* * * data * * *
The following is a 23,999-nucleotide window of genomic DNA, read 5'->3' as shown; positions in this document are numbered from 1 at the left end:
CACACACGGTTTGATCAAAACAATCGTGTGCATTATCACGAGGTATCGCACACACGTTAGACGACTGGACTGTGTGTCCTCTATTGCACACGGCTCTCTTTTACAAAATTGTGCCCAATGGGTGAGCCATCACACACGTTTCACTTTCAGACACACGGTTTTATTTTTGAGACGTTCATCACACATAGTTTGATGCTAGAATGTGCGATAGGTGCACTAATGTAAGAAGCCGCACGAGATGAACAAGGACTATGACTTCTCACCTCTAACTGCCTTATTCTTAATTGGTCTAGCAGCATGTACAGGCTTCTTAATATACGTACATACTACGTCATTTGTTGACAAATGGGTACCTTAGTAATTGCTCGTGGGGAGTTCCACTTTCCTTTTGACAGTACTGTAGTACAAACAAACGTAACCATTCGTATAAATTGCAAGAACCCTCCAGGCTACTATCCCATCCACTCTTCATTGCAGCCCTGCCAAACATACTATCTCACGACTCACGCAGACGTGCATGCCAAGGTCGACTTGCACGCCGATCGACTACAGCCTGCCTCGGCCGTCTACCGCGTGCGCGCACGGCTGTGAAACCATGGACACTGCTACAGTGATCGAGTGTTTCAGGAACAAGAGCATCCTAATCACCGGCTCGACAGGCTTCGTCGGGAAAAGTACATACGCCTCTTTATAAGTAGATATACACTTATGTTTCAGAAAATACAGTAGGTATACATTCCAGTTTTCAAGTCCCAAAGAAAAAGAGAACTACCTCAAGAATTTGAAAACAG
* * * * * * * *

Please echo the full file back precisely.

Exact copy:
The following is a 23,999-nucleotide window of genomic DNA, read 5'->3' as shown; positions in this document are numbered from 1 at the left end:
CACACACGGTTTGATCAAAACAATCGTGTGCATTATCACGAGGTATCGCACACACGTTAGACGACTGGACTGTGTGTCCTCTATTGCACACGGCTCTCTTTTACAAAATTGTGCCCAATGGGTGAGCCATCACACACGTTTCACTTTCAGACACACGGTTTTATTTTTGAGACGTTCATCACACATAGTTTGATGCTAGAATGTGCGATAGGTGCACTAATGTAAGAAGCCGCACGAGATGAACAAGGACTATGACTTCTCACCTCTAACTGCCTTATTCTTAATTGGTCTAGCAGCATGTACAGGCTTCTTAATATACGTACATACTACGTCATTTGTTGACAAATGGGTACCTTAGTAATTGCTCGTGGGGAGTTCCACTTTCCTTTTGACAGTACTGTAGTACAAACAAACGTAACCATTCGTATAAATTGCAAGAACCCTCCAGGCTACTATCCCATCCACTCTTCATTGCAGCCCTGCCAAACATACTATCTCACGACTCACGCAGACGTGCATGCCAAGGTCGACTTGCACGCCGATCGACTACAGCCTGCCTCGGCCGTCTACCGCGTGCGCGCACGGCTGTGAAACCATGGACACTGCTACAGTGATCGAGTGTTTCAGGAACAAGAGCATCCTAATCACCGGCTCGACAGGCTTCGTCGGGAAAAGTACATACGCCTCTTTATAAGTAGATATACACTTATGTTTCAGAAAATACAGTAGGTATACATTCCAGTTTTCAAGTCCCAAAGAAAAAGAGAACTACCTCAAGAATTTGAAAACAG